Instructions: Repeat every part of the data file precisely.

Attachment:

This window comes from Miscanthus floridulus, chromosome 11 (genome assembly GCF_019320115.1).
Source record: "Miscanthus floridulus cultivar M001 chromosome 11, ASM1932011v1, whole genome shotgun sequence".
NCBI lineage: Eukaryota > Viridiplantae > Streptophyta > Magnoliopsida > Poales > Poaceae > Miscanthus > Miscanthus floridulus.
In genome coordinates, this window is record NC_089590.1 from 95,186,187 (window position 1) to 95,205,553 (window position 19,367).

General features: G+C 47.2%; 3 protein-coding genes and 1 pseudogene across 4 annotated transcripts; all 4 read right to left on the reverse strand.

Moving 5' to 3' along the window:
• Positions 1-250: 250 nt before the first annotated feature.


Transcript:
This window comes from Miscanthus floridulus, chromosome 11 (genome assembly GCF_019320115.1).
Source record: "Miscanthus floridulus cultivar M001 chromosome 11, ASM1932011v1, whole genome shotgun sequence".
NCBI lineage: Eukaryota > Viridiplantae > Streptophyta > Magnoliopsida > Poales > Poaceae > Miscanthus > Miscanthus floridulus.
In genome coordinates, this window is record NC_089590.1 from 95,186,187 (window position 1) to 95,205,553 (window position 19,367).

General features: G+C 47.2%; 3 protein-coding genes and 1 pseudogene across 4 annotated transcripts; all 4 read right to left on the reverse strand.

Moving 5' to 3' along the window:
• Positions 1-250: 250 nt before the first annotated feature.